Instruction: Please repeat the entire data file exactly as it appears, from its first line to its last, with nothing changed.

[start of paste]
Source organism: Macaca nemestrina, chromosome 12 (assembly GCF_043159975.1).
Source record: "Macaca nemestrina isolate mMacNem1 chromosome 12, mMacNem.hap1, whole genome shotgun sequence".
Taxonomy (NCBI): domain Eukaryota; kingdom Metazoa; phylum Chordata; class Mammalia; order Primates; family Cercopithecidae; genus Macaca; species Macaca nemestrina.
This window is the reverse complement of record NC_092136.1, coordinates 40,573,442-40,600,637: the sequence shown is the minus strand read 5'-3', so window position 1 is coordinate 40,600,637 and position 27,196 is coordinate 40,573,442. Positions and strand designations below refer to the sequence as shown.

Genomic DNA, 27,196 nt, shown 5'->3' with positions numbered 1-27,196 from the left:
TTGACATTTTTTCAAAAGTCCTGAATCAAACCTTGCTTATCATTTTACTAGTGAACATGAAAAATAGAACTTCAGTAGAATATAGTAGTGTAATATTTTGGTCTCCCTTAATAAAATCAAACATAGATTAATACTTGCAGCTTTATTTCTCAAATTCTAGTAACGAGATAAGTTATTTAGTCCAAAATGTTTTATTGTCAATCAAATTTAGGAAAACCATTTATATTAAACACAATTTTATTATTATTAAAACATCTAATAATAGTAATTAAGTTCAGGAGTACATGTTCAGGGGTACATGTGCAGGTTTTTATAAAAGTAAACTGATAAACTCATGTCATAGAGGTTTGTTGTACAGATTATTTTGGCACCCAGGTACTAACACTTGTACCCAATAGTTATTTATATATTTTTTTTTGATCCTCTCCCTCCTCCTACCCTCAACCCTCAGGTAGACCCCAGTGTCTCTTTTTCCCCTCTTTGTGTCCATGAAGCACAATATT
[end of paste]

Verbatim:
Source organism: Macaca nemestrina, chromosome 12 (assembly GCF_043159975.1).
Source record: "Macaca nemestrina isolate mMacNem1 chromosome 12, mMacNem.hap1, whole genome shotgun sequence".
Taxonomy (NCBI): domain Eukaryota; kingdom Metazoa; phylum Chordata; class Mammalia; order Primates; family Cercopithecidae; genus Macaca; species Macaca nemestrina.
This window is the reverse complement of record NC_092136.1, coordinates 40,573,442-40,600,637: the sequence shown is the minus strand read 5'-3', so window position 1 is coordinate 40,600,637 and position 27,196 is coordinate 40,573,442. Positions and strand designations below refer to the sequence as shown.

Genomic DNA, 27,196 nt, shown 5'->3' with positions numbered 1-27,196 from the left:
TTGACATTTTTTCAAAAGTCCTGAATCAAACCTTGCTTATCATTTTACTAGTGAACATGAAAAATAGAACTTCAGTAGAATATAGTAGTGTAATATTTTGGTCTCCCTTAATAAAATCAAACATAGATTAATACTTGCAGCTTTATTTCTCAAATTCTAGTAACGAGATAAGTTATTTAGTCCAAAATGTTTTATTGTCAATCAAATTTAGGAAAACCATTTATATTAAACACAATTTTATTATTATTAAAACATCTAATAATAGTAATTAAGTTCAGGAGTACATGTTCAGGGGTACATGTGCAGGTTTTTATAAAAGTAAACTGATAAACTCATGTCATAGAGGTTTGTTGTACAGATTATTTTGGCACCCAGGTACTAACACTTGTACCCAATAGTTATTTATATATTTTTTTTTGATCCTCTCCCTCCTCCTACCCTCAACCCTCAGGTAGACCCCAGTGTCTCTTTTTCCCCTCTTTGTGTCCATGAAGCACAATATT